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Megaupload users face fake settlement requests, but MPAA says it's not keeping data to sue users

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The MPAA has asked Megaupload's former web host to preserve user data for a lawsuit, but insists that it is not suing individual users. Meanwhile, some Megaupload account holders have received phony settlement requests asking for money to settle copyright infringement charges.

Megaupload guillotine
Megaupload guillotine

Megaupload may be gone, but its users are just starting to feel the pressure of potential legal action for copyright infringement. The MPAA has petitioned Carpathia, which hosts 25 petabytes of files formerly from Megaupload, to keep it in hopes of using the user data and other information as part of a lawsuit against the company. In the letter, which surfaced as part of a court filing by Carpathia, the MPAA states that it wants the data because "the Studios have civil claims against the operators of Megaupload, and potentially also against those who have knowingly or materially contributed to the infringement occurring through Megaupload." Among other information (PDF), the MPAA is seeking "all data associated with those content files, the uploading or downloading of those files, and the Megaupload users who uploaded or downloaded those files."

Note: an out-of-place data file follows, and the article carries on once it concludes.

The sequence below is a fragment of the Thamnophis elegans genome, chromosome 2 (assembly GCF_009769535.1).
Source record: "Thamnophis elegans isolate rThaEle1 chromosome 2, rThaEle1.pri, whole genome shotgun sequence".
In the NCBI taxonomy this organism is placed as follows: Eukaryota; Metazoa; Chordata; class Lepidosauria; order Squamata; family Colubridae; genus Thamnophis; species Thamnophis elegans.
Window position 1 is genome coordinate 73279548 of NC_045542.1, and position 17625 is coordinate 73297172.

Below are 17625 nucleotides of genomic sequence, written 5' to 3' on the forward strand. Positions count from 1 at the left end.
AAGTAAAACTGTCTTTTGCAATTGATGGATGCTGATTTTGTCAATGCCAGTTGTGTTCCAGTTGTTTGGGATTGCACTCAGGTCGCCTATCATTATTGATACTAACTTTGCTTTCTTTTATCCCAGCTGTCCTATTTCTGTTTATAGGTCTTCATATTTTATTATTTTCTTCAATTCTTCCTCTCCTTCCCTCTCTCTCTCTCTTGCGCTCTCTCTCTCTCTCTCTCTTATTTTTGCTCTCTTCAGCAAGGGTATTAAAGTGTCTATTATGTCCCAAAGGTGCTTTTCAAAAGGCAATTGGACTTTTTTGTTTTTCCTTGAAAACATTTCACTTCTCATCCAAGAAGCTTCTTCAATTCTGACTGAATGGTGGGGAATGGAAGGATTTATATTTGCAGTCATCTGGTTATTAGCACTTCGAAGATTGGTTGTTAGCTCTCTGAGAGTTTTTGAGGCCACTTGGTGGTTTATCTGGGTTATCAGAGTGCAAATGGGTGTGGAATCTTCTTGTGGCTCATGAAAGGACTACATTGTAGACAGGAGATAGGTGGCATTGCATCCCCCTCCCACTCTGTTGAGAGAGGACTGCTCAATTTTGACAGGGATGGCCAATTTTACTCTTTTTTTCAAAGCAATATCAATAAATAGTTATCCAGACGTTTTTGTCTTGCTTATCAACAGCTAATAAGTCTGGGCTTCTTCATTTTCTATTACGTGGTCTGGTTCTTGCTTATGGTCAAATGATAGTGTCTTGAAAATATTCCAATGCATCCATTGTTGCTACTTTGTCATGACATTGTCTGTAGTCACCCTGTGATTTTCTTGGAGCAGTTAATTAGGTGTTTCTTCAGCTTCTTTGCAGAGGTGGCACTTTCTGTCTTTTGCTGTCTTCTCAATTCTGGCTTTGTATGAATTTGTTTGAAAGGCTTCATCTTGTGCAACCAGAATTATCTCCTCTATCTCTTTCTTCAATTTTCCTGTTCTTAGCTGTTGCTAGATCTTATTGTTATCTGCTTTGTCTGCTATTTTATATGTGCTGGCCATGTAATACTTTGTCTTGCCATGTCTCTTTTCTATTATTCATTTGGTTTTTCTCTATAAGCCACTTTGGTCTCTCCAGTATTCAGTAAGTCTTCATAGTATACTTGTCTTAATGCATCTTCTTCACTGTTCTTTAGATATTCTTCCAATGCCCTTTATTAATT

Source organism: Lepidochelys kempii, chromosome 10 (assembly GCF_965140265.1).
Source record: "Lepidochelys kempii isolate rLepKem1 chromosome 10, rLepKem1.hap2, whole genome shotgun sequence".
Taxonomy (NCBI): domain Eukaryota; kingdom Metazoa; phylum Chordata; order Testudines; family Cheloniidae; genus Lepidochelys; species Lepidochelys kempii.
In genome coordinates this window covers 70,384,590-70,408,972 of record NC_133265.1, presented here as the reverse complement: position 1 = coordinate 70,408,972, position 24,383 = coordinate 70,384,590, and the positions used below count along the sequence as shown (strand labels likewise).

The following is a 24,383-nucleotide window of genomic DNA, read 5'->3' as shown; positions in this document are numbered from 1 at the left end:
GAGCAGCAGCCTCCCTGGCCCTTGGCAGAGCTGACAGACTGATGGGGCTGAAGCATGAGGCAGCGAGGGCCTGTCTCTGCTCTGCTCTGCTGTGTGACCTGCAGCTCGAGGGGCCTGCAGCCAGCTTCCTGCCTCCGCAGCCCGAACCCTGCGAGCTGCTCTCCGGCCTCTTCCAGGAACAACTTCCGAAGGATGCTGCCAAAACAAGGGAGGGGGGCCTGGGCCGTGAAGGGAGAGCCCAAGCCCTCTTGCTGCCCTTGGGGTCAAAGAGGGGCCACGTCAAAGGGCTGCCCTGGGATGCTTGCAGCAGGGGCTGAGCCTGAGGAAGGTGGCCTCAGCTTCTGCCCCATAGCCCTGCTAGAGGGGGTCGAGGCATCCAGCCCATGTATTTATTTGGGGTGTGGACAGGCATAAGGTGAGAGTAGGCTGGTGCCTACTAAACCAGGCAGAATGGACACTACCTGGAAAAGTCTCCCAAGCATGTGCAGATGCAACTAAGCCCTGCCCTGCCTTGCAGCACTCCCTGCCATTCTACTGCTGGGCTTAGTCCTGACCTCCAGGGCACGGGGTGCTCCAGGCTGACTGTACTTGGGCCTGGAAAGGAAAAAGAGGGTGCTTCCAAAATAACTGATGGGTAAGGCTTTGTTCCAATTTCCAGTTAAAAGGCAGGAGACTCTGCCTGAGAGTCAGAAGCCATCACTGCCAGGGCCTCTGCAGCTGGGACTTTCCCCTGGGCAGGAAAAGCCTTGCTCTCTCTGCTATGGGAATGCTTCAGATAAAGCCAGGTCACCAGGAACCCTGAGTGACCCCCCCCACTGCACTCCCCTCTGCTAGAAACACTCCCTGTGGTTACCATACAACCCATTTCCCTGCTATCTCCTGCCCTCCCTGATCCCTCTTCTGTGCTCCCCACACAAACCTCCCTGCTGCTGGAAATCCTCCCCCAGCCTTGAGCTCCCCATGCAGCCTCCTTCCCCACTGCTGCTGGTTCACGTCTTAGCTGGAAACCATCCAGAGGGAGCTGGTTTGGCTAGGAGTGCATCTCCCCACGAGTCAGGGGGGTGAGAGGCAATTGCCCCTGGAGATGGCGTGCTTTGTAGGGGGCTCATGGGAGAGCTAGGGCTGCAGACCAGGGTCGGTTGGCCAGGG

From this wording, it sounds possible that the MPAA is considering pursuing suits against individual users, but the group told Wired that it's not planning anything of the sort. "If there’s evidence of a frequent infringers, high volume infringers, who are able to continue that operation despite knowledge by Megaupload, that could point to evidence that was involved in this infringing campaign," said MPAA vice president Howard Gantman. "There is a possibility that litigation might be pursued against Megaupload or various intermediaries involved in Megaupload’s operation. We’re not talking about individual users." It's still possible that the MPAA could go after uploaders, but content owners have scaled back individual lawsuits in recent years and user data has come up in previous trials, so this isn't necessarily disingenuous.

The same can't be said for everyone involved in the Megaupload dispute. TorrentFreak reports that a phony law firm has been sending letters to former Megaupload users, listing (apparently fake) IP addresses and timestamps and asking users to send 147 euros to an address in Slovakia in order to avoid a 10,000 euro fine. A piece of malware, meanwhile, has been redirecting users to a landing page allegedly for anti-piracy group GVU, asking for a 50 euro payment to settle a copyright claim. GVU has disavowed any knowledge of this scheme.